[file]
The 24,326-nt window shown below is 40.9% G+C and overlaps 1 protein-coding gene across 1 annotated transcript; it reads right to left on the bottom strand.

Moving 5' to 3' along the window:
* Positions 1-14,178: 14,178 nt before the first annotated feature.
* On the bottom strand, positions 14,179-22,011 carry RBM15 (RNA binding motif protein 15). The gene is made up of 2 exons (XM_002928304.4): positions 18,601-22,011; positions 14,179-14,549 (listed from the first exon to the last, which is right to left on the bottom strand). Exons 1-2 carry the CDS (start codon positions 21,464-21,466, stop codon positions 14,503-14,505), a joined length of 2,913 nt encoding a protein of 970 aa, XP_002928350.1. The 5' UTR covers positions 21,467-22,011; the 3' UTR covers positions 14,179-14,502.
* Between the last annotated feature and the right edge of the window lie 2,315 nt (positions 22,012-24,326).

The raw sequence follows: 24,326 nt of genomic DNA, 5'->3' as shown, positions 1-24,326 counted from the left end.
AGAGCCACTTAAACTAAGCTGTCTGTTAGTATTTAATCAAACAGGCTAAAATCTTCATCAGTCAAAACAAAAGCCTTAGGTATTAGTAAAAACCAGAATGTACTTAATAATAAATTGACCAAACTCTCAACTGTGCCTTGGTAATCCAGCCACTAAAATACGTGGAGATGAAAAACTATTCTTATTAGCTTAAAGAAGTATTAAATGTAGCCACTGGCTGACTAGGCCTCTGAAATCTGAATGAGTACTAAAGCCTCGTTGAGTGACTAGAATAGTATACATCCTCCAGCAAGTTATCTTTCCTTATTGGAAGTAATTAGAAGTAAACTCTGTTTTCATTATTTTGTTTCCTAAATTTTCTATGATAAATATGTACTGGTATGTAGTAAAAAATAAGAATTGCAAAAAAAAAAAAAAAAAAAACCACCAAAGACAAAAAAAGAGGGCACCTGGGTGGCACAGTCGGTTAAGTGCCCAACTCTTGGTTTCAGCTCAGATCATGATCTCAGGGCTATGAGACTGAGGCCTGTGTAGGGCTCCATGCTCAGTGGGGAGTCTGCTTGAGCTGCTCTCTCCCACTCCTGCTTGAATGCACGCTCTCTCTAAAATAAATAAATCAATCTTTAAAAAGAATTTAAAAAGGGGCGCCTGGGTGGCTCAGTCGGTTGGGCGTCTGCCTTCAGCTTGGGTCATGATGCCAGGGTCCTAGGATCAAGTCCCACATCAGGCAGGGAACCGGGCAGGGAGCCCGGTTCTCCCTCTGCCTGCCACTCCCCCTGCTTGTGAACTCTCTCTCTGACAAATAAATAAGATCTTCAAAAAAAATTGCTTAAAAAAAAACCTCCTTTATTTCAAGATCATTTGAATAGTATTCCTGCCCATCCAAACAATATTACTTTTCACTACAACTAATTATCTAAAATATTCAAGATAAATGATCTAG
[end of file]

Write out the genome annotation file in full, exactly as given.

The 24,326-nt window shown below is 40.9% G+C and overlaps 1 protein-coding gene across 1 annotated transcript; it reads right to left on the bottom strand.

Moving 5' to 3' along the window:
* Positions 1-14,178: 14,178 nt before the first annotated feature.
* On the bottom strand, positions 14,179-22,011 carry RBM15 (RNA binding motif protein 15). The gene is made up of 2 exons (XM_002928304.4): positions 18,601-22,011; positions 14,179-14,549 (listed from the first exon to the last, which is right to left on the bottom strand). Exons 1-2 carry the CDS (start codon positions 21,464-21,466, stop codon positions 14,503-14,505), a joined length of 2,913 nt encoding a protein of 970 aa, XP_002928350.1. The 5' UTR covers positions 21,467-22,011; the 3' UTR covers positions 14,179-14,502.
* Between the last annotated feature and the right edge of the window lie 2,315 nt (positions 22,012-24,326).

The raw sequence follows: 24,326 nt of genomic DNA, 5'->3' as shown, positions 1-24,326 counted from the left end.
AGAGCCACTTAAACTAAGCTGTCTGTTAGTATTTAATCAAACAGGCTAAAATCTTCATCAGTCAAAACAAAAGCCTTAGGTATTAGTAAAAACCAGAATGTACTTAATAATAAATTGACCAAACTCTCAACTGTGCCTTGGTAATCCAGCCACTAAAATACGTGGAGATGAAAAACTATTCTTATTAGCTTAAAGAAGTATTAAATGTAGCCACTGGCTGACTAGGCCTCTGAAATCTGAATGAGTACTAAAGCCTCGTTGAGTGACTAGAATAGTATACATCCTCCAGCAAGTTATCTTTCCTTATTGGAAGTAATTAGAAGTAAACTCTGTTTTCATTATTTTGTTTCCTAAATTTTCTATGATAAATATGTACTGGTATGTAGTAAAAAATAAGAATTGCAAAAAAAAAAAAAAAAAAAACCACCAAAGACAAAAAAAGAGGGCACCTGGGTGGCACAGTCGGTTAAGTGCCCAACTCTTGGTTTCAGCTCAGATCATGATCTCAGGGCTATGAGACTGAGGCCTGTGTAGGGCTCCATGCTCAGTGGGGAGTCTGCTTGAGCTGCTCTCTCCCACTCCTGCTTGAATGCACGCTCTCTCTAAAATAAATAAATCAATCTTTAAAAAGAATTTAAAAAGGGGCGCCTGGGTGGCTCAGTCGGTTGGGCGTCTGCCTTCAGCTTGGGTCATGATGCCAGGGTCCTAGGATCAAGTCCCACATCAGGCAGGGAACCGGGCAGGGAGCCCGGTTCTCCCTCTGCCTGCCACTCCCCCTGCTTGTGAACTCTCTCTCTGACAAATAAATAAGATCTTCAAAAAAAATTGCTTAAAAAAAAACCTCCTTTATTTCAAGATCATTTGAATAGTATTCCTGCCCATCCAAACAATATTACTTTTCACTACAACTAATTATCTAAAATATTCAAGATAAATGATCTAG